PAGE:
Hi drkillabrew, your observations are absolutely correct and therein lies the design flaw of all (most) these top mount refrigerators with ice-maker on the top. In order to be able to make ice and keep it frozen in a compartment in the fresh food section, they have to add an extra evaporator in the fresh food compartment. Without adding an extra defrost heater element, they rely on passive defrosting to defrost this evaporator.
I think this defrost sensor detects if it is getting too cold for too long and then shuts off the fresh food compartment evaporator and fan. I don't know if it also shuts off the freezer evaporator and compressor and turns on the freezer defroster, but since it seems they have separate controls for all the components, I don't think it would. Then it relies on the fact that the refrigerator compartment is above freezing temperature and that would melt whatever ice got accumulated. If you've ever left ice in the refrigerator, you'll know that it eventually melts, but not that fast so this thing should keep doing it's job or else a big block of ice will never melt. When I started noticing this problem the first time, I just unplugged the fridge and let it melt over night. After I plugged it back in, everything started working normally, but I noticed this time that the fridge always seemed to stay on and never completely shutoff. It was probably doing that before when something failed the first time and I didn't pay attention to it. Of course, it started icing up again. I hope it is due to this defrost sensor or thermistor being bad and replacing the evaporator fan unit will solve the problem. If not, I'm thinking of somehow rigging up a defroster to this evaporator, but I guess it would be dangerous if it isn't timed with the evaporator actually turning off.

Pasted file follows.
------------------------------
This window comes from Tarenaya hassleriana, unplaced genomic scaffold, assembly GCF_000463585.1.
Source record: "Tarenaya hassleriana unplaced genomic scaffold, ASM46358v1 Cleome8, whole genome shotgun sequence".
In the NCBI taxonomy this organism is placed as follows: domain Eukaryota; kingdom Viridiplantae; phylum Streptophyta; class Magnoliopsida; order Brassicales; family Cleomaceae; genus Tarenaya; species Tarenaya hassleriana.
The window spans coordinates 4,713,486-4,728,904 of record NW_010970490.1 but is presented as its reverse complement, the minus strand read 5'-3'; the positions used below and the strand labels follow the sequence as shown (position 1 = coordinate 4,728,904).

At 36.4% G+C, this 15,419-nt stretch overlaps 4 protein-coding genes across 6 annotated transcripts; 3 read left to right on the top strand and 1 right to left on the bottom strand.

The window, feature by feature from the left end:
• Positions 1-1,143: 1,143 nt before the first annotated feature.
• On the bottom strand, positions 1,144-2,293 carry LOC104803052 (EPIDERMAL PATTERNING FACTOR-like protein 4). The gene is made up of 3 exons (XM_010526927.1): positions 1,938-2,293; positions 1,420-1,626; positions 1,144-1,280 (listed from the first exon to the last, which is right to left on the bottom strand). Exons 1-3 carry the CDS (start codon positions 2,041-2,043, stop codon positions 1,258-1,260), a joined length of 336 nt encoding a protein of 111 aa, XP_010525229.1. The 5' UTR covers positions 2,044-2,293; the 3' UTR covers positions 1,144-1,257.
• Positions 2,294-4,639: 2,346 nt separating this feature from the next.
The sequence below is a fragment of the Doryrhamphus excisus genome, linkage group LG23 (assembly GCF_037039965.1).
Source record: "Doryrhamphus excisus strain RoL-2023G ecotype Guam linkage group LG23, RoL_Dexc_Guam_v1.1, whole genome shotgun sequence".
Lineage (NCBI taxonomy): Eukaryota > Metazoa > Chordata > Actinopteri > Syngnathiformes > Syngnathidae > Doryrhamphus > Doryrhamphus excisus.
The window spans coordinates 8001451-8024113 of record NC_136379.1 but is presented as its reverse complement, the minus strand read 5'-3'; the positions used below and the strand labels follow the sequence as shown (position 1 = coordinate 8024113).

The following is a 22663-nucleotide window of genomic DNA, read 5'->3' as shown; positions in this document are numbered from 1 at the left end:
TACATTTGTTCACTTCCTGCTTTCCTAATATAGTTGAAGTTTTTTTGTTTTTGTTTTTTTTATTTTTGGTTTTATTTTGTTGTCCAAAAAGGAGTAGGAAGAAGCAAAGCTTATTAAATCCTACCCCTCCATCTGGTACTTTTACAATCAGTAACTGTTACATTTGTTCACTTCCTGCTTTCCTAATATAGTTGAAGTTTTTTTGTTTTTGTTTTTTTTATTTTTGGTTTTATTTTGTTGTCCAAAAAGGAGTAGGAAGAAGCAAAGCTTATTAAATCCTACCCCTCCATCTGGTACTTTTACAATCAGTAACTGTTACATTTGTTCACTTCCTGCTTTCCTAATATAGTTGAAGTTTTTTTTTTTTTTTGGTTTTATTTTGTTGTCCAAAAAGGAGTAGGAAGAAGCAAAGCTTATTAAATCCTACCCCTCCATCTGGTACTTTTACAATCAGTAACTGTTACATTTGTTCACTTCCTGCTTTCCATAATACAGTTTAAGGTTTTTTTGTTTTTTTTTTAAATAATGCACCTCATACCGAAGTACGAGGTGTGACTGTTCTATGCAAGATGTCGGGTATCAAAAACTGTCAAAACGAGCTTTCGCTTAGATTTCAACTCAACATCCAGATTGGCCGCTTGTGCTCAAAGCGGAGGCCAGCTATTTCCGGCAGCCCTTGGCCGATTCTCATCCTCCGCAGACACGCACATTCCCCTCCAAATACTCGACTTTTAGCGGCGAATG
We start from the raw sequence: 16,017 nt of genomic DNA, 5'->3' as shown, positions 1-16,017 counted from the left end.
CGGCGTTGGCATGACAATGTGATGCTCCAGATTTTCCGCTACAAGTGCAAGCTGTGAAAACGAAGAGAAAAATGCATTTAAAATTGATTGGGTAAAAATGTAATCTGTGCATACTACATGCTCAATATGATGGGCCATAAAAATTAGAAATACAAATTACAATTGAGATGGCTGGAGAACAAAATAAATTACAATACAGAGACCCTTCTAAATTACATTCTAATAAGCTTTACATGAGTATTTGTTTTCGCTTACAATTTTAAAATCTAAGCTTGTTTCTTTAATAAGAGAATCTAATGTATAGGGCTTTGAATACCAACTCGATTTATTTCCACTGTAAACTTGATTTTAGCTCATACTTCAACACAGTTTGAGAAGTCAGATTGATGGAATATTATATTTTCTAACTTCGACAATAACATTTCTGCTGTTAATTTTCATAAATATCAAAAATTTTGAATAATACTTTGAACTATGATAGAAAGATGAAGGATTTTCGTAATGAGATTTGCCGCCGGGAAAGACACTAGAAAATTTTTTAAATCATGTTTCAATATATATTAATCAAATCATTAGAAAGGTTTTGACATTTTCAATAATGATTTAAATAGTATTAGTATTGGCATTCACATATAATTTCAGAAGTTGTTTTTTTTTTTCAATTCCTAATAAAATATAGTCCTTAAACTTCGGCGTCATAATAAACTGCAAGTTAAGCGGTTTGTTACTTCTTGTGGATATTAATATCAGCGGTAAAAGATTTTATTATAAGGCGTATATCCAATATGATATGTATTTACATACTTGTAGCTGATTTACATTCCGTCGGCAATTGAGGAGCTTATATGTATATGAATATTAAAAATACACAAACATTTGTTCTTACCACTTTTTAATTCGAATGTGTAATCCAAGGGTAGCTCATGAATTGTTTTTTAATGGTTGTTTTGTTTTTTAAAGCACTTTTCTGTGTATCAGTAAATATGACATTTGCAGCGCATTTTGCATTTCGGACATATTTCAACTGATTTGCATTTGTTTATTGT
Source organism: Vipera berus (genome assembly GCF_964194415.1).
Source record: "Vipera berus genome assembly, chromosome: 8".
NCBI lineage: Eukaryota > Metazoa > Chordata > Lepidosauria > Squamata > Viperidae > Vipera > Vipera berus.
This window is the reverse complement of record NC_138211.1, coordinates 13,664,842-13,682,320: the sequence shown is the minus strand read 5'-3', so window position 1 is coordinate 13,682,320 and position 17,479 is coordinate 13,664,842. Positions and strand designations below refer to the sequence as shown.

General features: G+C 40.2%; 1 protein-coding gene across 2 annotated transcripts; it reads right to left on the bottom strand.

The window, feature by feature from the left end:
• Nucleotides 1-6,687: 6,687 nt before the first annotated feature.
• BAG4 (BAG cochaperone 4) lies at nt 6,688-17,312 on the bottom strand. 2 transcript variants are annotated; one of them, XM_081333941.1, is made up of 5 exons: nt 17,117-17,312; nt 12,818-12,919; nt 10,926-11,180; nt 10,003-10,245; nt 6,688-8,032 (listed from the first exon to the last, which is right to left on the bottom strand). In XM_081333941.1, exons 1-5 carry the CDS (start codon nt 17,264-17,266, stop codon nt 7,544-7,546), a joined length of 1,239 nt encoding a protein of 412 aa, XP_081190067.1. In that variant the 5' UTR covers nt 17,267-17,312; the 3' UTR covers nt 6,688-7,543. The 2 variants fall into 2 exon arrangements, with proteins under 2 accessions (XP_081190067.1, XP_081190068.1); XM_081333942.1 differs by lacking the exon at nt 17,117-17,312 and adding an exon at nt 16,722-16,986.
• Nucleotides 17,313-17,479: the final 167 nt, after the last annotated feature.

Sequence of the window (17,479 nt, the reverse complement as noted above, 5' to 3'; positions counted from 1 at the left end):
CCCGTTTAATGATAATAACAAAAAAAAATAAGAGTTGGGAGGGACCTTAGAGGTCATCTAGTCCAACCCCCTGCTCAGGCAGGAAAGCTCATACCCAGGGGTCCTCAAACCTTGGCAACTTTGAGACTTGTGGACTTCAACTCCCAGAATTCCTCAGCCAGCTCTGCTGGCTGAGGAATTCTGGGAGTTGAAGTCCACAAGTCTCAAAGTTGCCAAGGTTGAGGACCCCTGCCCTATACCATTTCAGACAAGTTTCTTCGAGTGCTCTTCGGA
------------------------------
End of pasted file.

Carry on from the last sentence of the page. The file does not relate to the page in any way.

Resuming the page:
I wish these things were not so complicated with so many components that can fail. I mean what happened to keep it stupid simple? I guess consumers are to blame for wanting these bells and whistles that the appliance companies are throwing at us. Also, the appliance companies like all this complexity and design flaws since it keeps all the money flowing from all the replacement parts and keeps repair technicians busy and in business.